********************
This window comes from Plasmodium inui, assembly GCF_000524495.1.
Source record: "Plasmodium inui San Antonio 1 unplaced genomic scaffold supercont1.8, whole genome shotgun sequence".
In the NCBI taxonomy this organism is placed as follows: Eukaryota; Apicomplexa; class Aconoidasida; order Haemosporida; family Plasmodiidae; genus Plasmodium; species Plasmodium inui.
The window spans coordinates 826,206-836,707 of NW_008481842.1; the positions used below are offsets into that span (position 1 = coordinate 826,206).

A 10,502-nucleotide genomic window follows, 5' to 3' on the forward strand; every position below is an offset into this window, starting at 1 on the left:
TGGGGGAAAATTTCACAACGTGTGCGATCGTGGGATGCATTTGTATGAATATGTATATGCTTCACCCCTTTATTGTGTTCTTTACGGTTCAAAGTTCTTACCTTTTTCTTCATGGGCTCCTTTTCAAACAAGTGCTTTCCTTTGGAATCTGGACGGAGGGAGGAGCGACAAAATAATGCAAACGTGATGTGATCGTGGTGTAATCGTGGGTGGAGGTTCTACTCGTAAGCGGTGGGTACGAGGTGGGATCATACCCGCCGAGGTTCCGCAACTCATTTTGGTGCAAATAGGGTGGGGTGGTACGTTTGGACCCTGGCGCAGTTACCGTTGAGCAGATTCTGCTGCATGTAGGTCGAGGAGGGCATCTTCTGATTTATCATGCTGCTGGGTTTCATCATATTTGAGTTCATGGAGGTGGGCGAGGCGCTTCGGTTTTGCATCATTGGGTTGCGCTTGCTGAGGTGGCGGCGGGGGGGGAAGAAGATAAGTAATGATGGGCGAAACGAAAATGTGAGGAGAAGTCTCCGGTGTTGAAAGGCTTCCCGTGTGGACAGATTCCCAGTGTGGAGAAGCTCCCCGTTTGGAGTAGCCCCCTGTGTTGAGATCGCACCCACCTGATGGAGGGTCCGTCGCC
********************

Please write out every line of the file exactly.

This window comes from Plasmodium inui, assembly GCF_000524495.1.
Source record: "Plasmodium inui San Antonio 1 unplaced genomic scaffold supercont1.8, whole genome shotgun sequence".
In the NCBI taxonomy this organism is placed as follows: Eukaryota; Apicomplexa; class Aconoidasida; order Haemosporida; family Plasmodiidae; genus Plasmodium; species Plasmodium inui.
The window spans coordinates 826,206-836,707 of NW_008481842.1; the positions used below are offsets into that span (position 1 = coordinate 826,206).

A 10,502-nucleotide genomic window follows, 5' to 3' on the forward strand; every position below is an offset into this window, starting at 1 on the left:
TGGGGGAAAATTTCACAACGTGTGCGATCGTGGGATGCATTTGTATGAATATGTATATGCTTCACCCCTTTATTGTGTTCTTTACGGTTCAAAGTTCTTACCTTTTTCTTCATGGGCTCCTTTTCAAACAAGTGCTTTCCTTTGGAATCTGGACGGAGGGAGGAGCGACAAAATAATGCAAACGTGATGTGATCGTGGTGTAATCGTGGGTGGAGGTTCTACTCGTAAGCGGTGGGTACGAGGTGGGATCATACCCGCCGAGGTTCCGCAACTCATTTTGGTGCAAATAGGGTGGGGTGGTACGTTTGGACCCTGGCGCAGTTACCGTTGAGCAGATTCTGCTGCATGTAGGTCGAGGAGGGCATCTTCTGATTTATCATGCTGCTGGGTTTCATCATATTTGAGTTCATGGAGGTGGGCGAGGCGCTTCGGTTTTGCATCATTGGGTTGCGCTTGCTGAGGTGGCGGCGGGGGGGGAAGAAGATAAGTAATGATGGGCGAAACGAAAATGTGAGGAGAAGTCTCCGGTGTTGAAAGGCTTCCCGTGTGGACAGATTCCCAGTGTGGAGAAGCTCCCCGTTTGGAGTAGCCCCCTGTGTTGAGATCGCACCCACCTGATGGAGGGTCCGTCGCC